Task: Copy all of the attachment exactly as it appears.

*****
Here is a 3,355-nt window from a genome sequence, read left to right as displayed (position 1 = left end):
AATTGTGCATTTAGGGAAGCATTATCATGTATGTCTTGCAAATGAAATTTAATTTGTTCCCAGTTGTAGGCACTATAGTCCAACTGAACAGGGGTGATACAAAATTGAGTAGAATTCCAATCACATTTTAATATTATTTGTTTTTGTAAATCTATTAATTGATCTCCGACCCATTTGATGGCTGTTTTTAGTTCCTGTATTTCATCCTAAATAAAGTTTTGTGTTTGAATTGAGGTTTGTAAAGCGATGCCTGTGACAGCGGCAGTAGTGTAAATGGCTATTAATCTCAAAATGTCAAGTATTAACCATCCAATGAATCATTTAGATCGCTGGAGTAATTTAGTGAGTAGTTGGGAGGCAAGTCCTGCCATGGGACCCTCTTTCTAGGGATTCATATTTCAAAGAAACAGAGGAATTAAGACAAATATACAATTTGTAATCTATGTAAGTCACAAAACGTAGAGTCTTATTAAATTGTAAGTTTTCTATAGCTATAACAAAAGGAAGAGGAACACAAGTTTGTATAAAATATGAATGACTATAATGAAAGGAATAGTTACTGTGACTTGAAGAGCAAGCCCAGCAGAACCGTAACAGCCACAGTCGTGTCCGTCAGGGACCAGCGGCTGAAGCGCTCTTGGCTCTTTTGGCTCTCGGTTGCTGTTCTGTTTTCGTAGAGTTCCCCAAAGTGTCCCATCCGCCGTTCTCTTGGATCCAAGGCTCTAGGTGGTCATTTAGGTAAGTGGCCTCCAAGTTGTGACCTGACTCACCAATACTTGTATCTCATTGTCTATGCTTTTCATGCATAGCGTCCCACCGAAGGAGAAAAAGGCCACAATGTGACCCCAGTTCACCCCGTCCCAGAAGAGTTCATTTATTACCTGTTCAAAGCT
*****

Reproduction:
Here is a 3,355-nt window from a genome sequence, read left to right as displayed (position 1 = left end):
AATTGTGCATTTAGGGAAGCATTATCATGTATGTCTTGCAAATGAAATTTAATTTGTTCCCAGTTGTAGGCACTATAGTCCAACTGAACAGGGGTGATACAAAATTGAGTAGAATTCCAATCACATTTTAATATTATTTGTTTTTGTAAATCTATTAATTGATCTCCGACCCATTTGATGGCTGTTTTTAGTTCCTGTATTTCATCCTAAATAAAGTTTTGTGTTTGAATTGAGGTTTGTAAAGCGATGCCTGTGACAGCGGCAGTAGTGTAAATGGCTATTAATCTCAAAATGTCAAGTATTAACCATCCAATGAATCATTTAGATCGCTGGAGTAATTTAGTGAGTAGTTGGGAGGCAAGTCCTGCCATGGGACCCTCTTTCTAGGGATTCATATTTCAAAGAAACAGAGGAATTAAGACAAATATACAATTTGTAATCTATGTAAGTCACAAAACGTAGAGTCTTATTAAATTGTAAGTTTTCTATAGCTATAACAAAAGGAAGAGGAACACAAGTTTGTATAAAATATGAATGACTATAATGAAAGGAATAGTTACTGTGACTTGAAGAGCAAGCCCAGCAGAACCGTAACAGCCACAGTCGTGTCCGTCAGGGACCAGCGGCTGAAGCGCTCTTGGCTCTTTTGGCTCTCGGTTGCTGTTCTGTTTTCGTAGAGTTCCCCAAAGTGTCCCATCCGCCGTTCTCTTGGATCCAAGGCTCTAGGTGGTCATTTAGGTAAGTGGCCTCCAAGTTGTGACCTGACTCACCAATACTTGTATCTCATTGTCTATGCTTTTCATGCATAGCGTCCCACCGAAGGAGAAAAAGGCCACAATGTGACCCCAGTTCACCCCGTCCCAGAAGAGTTCATTTATTACCTGTTCAAAGCT